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In this November 15, 1987 file photo, New Orleans Saints' kicker Morten Andersen kicks the winning field goal to beat the San Francisco 49ers 26-24 in the last 1:06 minutes of the game at Candlestick Park.
In this November 15, 1987 file photo, New Orleans Saints' kicker Morten Andersen kicks the winning field goal to beat the San Francisco 49ers 26-24 in the last 1:06 minutes of the game at Candlestick Park.|Bill Beattie | Associated Press

NFL: Hall of Fame placekicker Morten Andersen knows American Football is growing in England

Sean Miller

Sean Miller

It has been a big few days for NFL Hall of Fame player Morten Andersen.

The former placekicker became a United States citizen last week, after nearly 40 years living in America since he left Denmark.

Recently, Andersen spoke exclusively to about how the NFL is growing each year across the Atlantic Ocean, as well as many other topics ahead of the Hall of Fame game this weekend in Canton.

"The NFL will continue to grow in Europe," Andersen said. "I played the Raiders at the old Wembley Stadium in a pre-season game to promote the NFL in the late 80s or early 90s. We were in London, Birmingham, Manchester and Glasgow, all over the United Kingdom. The Jacksonville Jaguars owner has ties to Great Britain, as well as several US owners having ties to Premier League teams. I think the globalization is great.

I would love to see a team in London, I think that would be fantastic. I think we have four games this year in London. When I went to the international games as an ambassador, at the new Wembley, there were jerseys of the teams playing, but there was a plethora of other jerseys. It was like a big party for the NFL, not just the two teams playing, just everybody out there showing their colors. It was a kaleidoscope of colors, which never happens in the US at an NFL game because you have allegiance to one of the teams. You would seldom see a fan wearing a Raiders jersey at a Falcons game when they were playing the Saints."

Of course, the primary sport in England is also football, but of the association kind. Andersen grew up playing soccer in Denmark, but ended up switching sports when he came to America as an exchange student in 1977. His strong leg earned him a scholarship to Michigan State, and the rest is history. The new kicking is something that he had to work hard on, but eventually it worked out, and he went on to become the all-time leader in NFL appearances (382 games).

"The biggest difference between soccer and NFL kicking, is the lift and trajectory of the ball," Andersen said. "It took me a while to understand the importance of the planted foot and to get the foot ahead of the ball. It’s almost like a strike down in golf. It’s the same on a field goal to strike down on the ball, which is different from soccer when you need to lean back a little bit to get the height.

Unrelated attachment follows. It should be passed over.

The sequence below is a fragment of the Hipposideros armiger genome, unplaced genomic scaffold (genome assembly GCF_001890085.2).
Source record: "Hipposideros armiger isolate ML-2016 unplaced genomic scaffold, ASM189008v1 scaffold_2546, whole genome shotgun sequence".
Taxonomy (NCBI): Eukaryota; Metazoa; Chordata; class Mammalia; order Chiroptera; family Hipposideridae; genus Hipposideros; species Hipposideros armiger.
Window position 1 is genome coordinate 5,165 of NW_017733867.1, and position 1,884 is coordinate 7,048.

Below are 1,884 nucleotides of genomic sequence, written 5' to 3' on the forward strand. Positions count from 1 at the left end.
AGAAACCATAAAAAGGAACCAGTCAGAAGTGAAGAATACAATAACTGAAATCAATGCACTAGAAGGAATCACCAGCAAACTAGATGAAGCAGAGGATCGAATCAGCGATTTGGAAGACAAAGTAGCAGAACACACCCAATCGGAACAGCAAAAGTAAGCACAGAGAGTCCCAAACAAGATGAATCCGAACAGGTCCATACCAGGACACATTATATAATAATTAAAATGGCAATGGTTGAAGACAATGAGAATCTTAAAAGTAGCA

"You want to get lift on the ball, so that was the initial challenge. In high school and college, you have a tee, but once you get to professional level, you’re kicking off the ground. The swing to the ball needs to be more linear than the soccer technique. The perfect strike on the ball is get the rotation on the ball correct. Originally, to understand the dynamics I had to teach myself and it was a case of trial and error.

"An example was when I met with former soccer legend Henrik Larsson, in a competition where I was shooting with a soccer ball, and he was trying to score a field goal. He was surprised by how difficult it was and saying how he couldn’t get the lift on the ball. He was used to having his plant foot behind the ball, instead of in front of the ball."

The kicking game has changed since he first broke into the league, with distance and accuracy records falling all the time. Andersen credits a couple of improvements for the this.

"The K-Ball has come in which is a specific ball for the kicking situation," Anderson said. "The balls they use now are nice and fat, which makes for a bigger sweet spot. But I also think the old 50-yard kick is now seen as the 40 yards, and the new target is the 60-yard kick, which is like the old 50 yards. Everything is evolving, and the more success you have in practice on long distances, the better you’ll be.

"Having a long snapper in each team makes a massive difference. Previously, they would come on for fourth downs and that’s all that he did. In the past it used to be the starting centre or the back-up. That has changed and helped ramp up the consistency of kickers.

"I was lucky to play with a designated long snapper for most of my career and it’s a huge reason why guys are better today than ever. Now you can train whilst the game is on. Before you’d be lucky to get four or five snaps a day, but now you can get an hour if you want to train together. You’re going to get better with that chemistry."


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